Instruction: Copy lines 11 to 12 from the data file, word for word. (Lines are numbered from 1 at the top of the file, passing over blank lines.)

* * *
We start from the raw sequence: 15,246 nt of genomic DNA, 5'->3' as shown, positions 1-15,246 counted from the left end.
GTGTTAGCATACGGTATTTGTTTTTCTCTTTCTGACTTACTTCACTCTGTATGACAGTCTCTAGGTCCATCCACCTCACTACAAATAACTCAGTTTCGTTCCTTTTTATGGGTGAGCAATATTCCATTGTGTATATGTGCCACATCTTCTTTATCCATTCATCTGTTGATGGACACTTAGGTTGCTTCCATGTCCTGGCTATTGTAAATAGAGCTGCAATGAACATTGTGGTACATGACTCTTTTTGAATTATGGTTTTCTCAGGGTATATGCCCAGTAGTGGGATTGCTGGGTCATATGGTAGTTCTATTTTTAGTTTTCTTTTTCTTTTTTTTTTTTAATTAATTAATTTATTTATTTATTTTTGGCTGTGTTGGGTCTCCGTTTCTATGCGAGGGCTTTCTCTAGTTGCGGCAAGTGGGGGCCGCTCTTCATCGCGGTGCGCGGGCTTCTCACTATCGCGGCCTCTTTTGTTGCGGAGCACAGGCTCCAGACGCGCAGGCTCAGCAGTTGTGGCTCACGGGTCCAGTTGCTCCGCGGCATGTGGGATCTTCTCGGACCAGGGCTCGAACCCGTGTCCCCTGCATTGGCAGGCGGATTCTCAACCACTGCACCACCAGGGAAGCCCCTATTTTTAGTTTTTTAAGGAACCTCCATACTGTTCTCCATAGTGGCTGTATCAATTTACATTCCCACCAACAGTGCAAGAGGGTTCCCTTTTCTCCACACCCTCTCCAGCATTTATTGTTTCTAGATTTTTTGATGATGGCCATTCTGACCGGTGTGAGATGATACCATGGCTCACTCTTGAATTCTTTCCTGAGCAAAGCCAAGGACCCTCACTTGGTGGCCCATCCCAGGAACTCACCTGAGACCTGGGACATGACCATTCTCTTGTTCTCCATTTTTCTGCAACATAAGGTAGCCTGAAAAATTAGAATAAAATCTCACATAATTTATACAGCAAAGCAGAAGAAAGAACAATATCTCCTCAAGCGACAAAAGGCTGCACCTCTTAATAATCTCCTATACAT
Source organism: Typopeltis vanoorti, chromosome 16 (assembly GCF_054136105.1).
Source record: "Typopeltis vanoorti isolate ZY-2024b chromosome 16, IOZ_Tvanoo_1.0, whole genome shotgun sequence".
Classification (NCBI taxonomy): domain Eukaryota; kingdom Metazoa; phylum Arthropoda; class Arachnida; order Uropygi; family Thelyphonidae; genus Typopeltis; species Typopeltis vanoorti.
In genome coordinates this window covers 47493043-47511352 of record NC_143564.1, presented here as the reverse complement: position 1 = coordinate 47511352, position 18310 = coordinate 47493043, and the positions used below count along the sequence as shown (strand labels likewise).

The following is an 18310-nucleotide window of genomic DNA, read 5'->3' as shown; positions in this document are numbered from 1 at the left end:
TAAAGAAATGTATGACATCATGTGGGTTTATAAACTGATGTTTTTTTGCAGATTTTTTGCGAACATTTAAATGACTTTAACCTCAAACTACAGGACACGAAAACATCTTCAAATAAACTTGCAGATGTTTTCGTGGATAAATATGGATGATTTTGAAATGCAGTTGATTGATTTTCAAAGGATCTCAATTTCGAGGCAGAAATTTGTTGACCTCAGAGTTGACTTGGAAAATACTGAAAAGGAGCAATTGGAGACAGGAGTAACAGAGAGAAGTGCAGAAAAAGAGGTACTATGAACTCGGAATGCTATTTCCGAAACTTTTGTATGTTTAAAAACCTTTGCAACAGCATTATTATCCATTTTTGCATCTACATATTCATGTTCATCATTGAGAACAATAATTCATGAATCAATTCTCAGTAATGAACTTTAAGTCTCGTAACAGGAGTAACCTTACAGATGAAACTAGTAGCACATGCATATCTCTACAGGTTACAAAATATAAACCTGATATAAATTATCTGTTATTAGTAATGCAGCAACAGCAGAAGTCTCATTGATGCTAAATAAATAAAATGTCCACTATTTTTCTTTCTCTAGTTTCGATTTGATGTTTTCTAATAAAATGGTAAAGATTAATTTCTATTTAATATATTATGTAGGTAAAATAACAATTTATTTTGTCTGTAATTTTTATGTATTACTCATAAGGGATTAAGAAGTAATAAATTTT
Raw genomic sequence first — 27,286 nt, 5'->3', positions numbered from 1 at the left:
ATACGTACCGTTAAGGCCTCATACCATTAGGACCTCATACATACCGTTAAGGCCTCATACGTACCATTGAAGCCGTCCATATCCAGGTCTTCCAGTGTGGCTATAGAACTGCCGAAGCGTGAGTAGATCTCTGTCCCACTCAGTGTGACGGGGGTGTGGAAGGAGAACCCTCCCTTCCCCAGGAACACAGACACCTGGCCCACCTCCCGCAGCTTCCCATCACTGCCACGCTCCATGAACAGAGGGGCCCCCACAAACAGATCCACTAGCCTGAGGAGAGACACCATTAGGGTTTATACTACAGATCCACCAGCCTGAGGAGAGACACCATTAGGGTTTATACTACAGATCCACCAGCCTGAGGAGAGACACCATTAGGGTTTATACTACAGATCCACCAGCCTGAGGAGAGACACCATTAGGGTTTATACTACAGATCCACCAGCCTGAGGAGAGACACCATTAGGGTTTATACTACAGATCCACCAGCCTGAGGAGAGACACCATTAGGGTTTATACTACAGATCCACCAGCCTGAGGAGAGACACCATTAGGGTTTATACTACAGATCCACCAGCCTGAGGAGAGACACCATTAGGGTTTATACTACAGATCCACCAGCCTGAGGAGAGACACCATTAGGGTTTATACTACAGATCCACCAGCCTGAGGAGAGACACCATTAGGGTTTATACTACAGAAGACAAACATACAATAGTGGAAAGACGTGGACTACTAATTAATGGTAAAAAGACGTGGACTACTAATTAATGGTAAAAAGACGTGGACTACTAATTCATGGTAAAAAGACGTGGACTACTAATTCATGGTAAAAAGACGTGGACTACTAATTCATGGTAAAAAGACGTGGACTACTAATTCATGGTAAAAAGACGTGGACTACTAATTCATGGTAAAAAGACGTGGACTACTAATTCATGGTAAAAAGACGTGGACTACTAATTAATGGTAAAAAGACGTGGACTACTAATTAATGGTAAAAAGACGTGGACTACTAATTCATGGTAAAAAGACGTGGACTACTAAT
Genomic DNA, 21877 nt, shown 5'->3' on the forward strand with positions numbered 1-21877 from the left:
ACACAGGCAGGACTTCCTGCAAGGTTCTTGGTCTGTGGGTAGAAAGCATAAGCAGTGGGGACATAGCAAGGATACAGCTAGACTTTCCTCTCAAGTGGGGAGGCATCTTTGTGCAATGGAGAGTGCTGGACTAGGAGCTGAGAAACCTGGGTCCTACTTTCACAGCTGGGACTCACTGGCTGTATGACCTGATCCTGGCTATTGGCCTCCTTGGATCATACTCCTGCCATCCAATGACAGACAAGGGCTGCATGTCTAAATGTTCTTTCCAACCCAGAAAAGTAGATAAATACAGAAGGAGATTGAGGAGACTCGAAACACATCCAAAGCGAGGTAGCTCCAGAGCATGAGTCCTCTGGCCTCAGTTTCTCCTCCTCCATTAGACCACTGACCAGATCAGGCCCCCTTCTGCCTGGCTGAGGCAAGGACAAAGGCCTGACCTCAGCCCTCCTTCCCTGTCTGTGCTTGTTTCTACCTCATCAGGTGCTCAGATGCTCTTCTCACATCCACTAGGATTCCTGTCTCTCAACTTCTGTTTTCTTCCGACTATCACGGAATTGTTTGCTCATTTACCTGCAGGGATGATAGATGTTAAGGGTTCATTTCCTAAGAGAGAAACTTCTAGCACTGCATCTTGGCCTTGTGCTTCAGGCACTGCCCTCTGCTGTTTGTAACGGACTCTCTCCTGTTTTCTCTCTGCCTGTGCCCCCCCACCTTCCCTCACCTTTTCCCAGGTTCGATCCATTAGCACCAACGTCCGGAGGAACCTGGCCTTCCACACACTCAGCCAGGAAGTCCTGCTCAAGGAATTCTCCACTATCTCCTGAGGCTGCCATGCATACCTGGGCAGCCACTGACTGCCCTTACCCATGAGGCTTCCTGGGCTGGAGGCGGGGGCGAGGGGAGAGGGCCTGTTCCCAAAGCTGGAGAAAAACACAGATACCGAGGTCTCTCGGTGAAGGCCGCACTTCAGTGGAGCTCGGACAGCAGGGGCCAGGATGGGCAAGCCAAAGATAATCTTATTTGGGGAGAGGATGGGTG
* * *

Genomic DNA, 21877 nt, shown 5'->3' on the forward strand with positions numbered 1-21877 from the left:
ACACAGGCAGGACTTCCTGCAAGGTTCTTGGTCTGTGGGTAGAAAGCATAAGCAGTGGGGACATAGCAAGGATACAGCTAGACTTTCCTCTCAAGTGGGGAGGCATCTTTGTGCAATGGAGAGTGCTGGACTAGGAGCTGAGAAACCTGGGTCCTACTTTCACAGCTGGGACTCACTGGCTGTATGACCTGATCCTGGCTATTGGCCTCCTTGGATCATACTCCTGCCATCCAATGACAGACAAGGGCTGCATGTCTAAATGTTCTTTCCAACCCAGAAAAGTAGATAAATACAGAAGGAGATTGAGGAGACTCGAAACACATCCAAAGCGAGGTAGCTCCAGAGCATGAGTCCTCTGGCCTCAGTTTCTCCTCCTCCATTAGACCACTGACCAGATCAGGCCCCCTTCTGCCTGGCTGAGGCAAGGACAAAGGCCTGACCTCAGCCCTCCTTCCCTGTCTGTGCTTGTTTCTACCTCATCAGGTGCTCAGATGCTCTTCTCACATCCACTAGGATTCCTGTCTCTCAACTTCTGTTTTCTTCCGACTATCACGGAATTGTTTGCTCATTTACCTGCAGGGATGATAGATGTTAAGGGTTCATTTCCTAAGAGAGAAACTTCTAGCACTGCATCTTGGCCTTGTGCTTCAGGCACTGCCCTCTGCTGTTTGTAACGGACTCTCTCCTGTTTTCTCTCTGCCTGTGCCCCCCCACCTTCCCTCACCTTTTCCCAGGTTCGATCCATTAGCACCAACGTCCGGAGGAACCTGGCCTTCCACACACTCAGCCAGGAAGTCCTGCTCAAGGAATTCTCCACTATCTCCTGAGGCTGCCATGCATACCTGGGCAGCCACTGACTGCCCTTACCCATGAGGCTTCCTGGGCTGGAGGCGGGGGCGAGGGGAGAGGGCCTGTTCCCAAAGCTGGAGAAAAACACAGATACCGAGGTCTCTCGGTGAAGGCCGCACTTCAGTGGAGCTCGGACAGCAGGGGCCAGGATGGGCAAGCCAAAGATAATCTTATTTGGGGAGAGGATGGGTG